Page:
SYSTEMIC AND IMMUNOLOGIC CONDITIONS AFFECTING THE CORNEA
WILSON’S DISEASE (HEPATOLENTICULAR DEGENERATION)
Wilson’s disease is a rare condition resulting in abnormal copper deposition throughout the body.
Etiology and Epidemiology
• Autosomal recessive condition caused by a deficiency of the enzyme ceruloplasmin
• Onset under age 40 years
• Usually no ocular symptoms
• May experience cirrhosis, renal disease, or neurologic dysfunction (typically motor disorders)
• Kayser-Fleischer ring: green-brown band of copper deposition in the peripheral zone of Descemet’s membrane (Figure 8-1; see also Figure 6-8). This ring usually begins in the vertical meridians and may be seen earliest with gonioscopy. A Kayser-Fleischer ring may be the presenting sign of the disease.
• Cataract is found in less than 10% of cases. A disc-shaped, central, polychromatic opacity with peripheral radiations can be seen (sunflower cataract).
Figure 8-1 Wilson’s disease A prominent Kayser-Fleischer ring can be seen. Brown copper pigment deposition is very apparent in the corneal periphery in this 18-year-old woman with Wilson’s disease. The deposits are at the level of Descemet’s membrane and deep stroma. In mild cases, the copper pigment is seen earliest using gonioscopy. See also Figure 6-8.
• Other causes of a Kayser-Fleischer ring: primary biliary cirrhosis, chronic active hepatitis, multiple myeloma
• Chalchosis: corneal copper deposition from an intraocular copper foreign body
• Slit-lamp or gonioscopic examination
• Serum copper and ceruloplasmin levels, urine copper level
• Treatment by an internist and/or neurologist with copper chelating agents such as D-penicillamine or tetrathiomolybdate.
• Good with early recognition and treatment. Treatment may be followed by resolution of the Kayser-Fleischer ring.
Vitamin A deficiency is a rare, potentially blinding disorder usually affecting the malnourished that is common in areas where polished rice is the main source of food.
• Dietary deficiency of vitamin A, typically from chronic malnutrition
• Celiac diseases, biliary obstruction, cystic fibrosis, pancreatic or intestinal (e.g., gastric stapling) surgery, which impairs absorption of vitamin A
• Night blindness is the earliest symptom, dry eye, foreign body sensation, gradual loss of vision in severe cases
• Xerosis of cornea and conjunctiva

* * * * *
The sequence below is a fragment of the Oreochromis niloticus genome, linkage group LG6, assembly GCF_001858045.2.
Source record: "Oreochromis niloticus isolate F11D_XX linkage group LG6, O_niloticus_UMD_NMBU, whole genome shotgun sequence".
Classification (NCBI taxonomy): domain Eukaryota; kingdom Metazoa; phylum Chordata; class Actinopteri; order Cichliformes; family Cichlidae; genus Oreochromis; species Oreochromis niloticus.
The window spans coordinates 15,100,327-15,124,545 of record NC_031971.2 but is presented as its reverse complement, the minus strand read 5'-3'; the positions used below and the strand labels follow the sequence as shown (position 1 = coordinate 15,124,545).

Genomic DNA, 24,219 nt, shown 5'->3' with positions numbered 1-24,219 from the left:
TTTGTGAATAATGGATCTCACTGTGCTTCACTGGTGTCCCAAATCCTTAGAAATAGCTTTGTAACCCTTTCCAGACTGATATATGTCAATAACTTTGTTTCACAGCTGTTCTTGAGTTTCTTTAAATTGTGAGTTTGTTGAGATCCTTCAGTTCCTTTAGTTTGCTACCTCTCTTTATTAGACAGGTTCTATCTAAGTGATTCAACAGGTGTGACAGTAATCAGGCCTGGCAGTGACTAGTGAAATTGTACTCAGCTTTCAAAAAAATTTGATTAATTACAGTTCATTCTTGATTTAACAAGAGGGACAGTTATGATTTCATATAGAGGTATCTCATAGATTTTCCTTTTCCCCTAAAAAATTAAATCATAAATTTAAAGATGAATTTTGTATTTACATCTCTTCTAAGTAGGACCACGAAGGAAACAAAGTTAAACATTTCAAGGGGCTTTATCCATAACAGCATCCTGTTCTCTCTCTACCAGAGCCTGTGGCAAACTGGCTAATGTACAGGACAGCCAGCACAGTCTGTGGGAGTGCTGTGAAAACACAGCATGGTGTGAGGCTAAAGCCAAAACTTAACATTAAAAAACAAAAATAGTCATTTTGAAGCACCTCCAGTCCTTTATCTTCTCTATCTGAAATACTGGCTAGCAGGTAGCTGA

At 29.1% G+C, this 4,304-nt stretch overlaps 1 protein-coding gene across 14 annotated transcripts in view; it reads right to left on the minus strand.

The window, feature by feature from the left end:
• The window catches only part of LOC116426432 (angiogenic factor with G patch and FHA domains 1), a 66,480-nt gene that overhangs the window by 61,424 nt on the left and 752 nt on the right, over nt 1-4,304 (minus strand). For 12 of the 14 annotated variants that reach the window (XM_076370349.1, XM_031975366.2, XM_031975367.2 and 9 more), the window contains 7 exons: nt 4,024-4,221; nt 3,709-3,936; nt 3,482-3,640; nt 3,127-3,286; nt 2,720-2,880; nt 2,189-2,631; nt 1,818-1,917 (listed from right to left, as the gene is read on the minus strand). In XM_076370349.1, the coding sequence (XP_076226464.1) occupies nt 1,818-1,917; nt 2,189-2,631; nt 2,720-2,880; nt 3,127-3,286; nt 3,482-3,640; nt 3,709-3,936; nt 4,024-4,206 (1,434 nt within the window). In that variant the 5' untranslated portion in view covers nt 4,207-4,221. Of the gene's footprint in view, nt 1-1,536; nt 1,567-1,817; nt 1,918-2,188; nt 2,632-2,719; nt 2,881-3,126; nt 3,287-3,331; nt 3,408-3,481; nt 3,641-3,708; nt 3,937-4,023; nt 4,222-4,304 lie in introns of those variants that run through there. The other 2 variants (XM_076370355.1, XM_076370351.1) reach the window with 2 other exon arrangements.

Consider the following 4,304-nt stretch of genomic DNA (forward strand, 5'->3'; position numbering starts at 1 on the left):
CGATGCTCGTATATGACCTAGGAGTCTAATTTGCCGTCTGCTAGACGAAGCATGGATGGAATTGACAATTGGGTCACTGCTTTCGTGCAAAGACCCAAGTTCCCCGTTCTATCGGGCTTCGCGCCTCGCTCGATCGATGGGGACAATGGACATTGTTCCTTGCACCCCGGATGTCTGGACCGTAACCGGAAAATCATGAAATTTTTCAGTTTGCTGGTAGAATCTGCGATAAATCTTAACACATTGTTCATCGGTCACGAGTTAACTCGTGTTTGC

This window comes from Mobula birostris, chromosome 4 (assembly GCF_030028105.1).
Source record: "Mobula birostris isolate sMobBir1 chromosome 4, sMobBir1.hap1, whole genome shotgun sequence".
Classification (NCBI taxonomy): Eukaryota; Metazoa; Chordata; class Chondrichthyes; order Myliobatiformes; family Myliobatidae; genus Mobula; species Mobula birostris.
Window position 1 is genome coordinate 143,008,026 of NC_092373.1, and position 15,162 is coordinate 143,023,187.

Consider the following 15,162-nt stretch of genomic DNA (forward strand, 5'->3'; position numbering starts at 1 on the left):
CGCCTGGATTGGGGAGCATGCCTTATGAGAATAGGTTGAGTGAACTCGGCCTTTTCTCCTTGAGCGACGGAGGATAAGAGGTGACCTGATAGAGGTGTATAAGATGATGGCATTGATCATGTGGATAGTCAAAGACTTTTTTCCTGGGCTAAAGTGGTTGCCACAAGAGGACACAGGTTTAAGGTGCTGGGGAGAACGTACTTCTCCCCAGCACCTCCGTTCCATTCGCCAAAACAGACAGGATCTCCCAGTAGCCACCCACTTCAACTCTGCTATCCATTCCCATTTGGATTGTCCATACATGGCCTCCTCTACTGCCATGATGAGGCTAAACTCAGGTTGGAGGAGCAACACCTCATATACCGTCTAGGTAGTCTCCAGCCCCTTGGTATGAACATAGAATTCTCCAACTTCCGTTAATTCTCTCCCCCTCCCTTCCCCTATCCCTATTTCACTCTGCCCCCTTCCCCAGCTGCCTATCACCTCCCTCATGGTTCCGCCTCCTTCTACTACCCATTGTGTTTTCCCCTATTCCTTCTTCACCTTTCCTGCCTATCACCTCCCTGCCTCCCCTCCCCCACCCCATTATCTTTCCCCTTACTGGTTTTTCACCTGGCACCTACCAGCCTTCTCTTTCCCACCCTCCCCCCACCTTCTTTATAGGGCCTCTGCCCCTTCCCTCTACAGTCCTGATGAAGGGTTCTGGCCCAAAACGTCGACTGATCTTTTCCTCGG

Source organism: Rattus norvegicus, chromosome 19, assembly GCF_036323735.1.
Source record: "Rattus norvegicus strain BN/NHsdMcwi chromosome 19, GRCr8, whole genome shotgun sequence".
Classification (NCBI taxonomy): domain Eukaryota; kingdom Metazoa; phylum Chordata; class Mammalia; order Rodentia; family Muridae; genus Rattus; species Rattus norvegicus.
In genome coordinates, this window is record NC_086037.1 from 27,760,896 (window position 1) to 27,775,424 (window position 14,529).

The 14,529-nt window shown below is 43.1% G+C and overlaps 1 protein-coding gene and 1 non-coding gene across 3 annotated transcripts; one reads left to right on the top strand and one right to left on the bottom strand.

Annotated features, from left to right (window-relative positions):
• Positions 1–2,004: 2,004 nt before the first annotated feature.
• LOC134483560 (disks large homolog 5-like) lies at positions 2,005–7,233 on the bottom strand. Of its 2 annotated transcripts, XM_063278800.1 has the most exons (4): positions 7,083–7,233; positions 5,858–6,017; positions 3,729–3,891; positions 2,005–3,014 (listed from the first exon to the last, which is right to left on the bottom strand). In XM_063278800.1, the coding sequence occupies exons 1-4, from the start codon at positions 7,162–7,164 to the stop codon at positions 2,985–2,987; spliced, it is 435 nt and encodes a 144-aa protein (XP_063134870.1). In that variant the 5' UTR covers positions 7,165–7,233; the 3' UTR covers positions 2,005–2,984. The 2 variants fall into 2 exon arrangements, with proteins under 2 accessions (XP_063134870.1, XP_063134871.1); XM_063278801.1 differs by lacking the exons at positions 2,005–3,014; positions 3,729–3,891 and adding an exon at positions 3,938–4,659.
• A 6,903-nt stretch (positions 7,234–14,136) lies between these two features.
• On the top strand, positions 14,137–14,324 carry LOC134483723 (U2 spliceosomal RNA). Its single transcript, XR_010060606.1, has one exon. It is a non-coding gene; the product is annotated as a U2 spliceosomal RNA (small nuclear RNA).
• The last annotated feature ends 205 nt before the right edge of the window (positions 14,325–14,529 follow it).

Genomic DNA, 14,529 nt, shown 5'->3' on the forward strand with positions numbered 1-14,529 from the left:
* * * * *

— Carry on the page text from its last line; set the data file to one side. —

• Keratinization of conjunctiva (Bitot’s spot: superficial, triangular, silvery-gray, foamy, keratinized patch on the interpalpebral bulbar conjunctiva)
• Sterile corneal ulcers and melts (keratomalacia) which may lead to scarring or perforation (Figure 8-2).
Figure 8-2 Vitamin A deficiency This malnourished patient had severe xerosis of the cornea and conjunctiva. There was a deep sterile corneal melt near the limbus from the 6 to 7 o’clock positions. The xerosis and melt resolved over a week with systemic vitamin A therapy.
• Keratoconjunctivitis sicca
• Serum vitamin A level.
• Consider impression cytology of the conjunctiva (demonstrates decreased goblet cell density) and electroretinogram.
• Systemic vitamin A orally or intramuscularly and repeated 1 month later.
• Frequent preservative-free artificial tear drops or ointment to lubricate ocular surface.
• Treat malnutrition.
• Corneal transplantation for scars or perforation. Consider a keratoprosthesis for bilateral severe scarring.
• Very good if diagnosed and treated before significant corneal ulceration has occurred. Fair to poor if significant corneal damage is present.
Cystinosis is a rare disorder resulting in accumulation of cystine in the body.
Etiology and Epidemiology
• Autosomal recessive disorder.
• Results in deposits of the amino acid cystine in the conjunctiva, corneal stroma, iris, lens, and retina depending on severity.
Three Main Forms
• Infantile: associated with dwarfism and progressive kidney dysfunction. Poor prognosis without a renal transplant.
• Adolescent (intermediate): kidneys may be involved, but retina normal.
• Adult: minimal to no kidney disease, cystine deposits limited to anterior segment.
• Irritation, foreign body sensation, pain, occasionally decreased vision
• May have superficial punctate keratopathy, filaments, and recurrent erosions.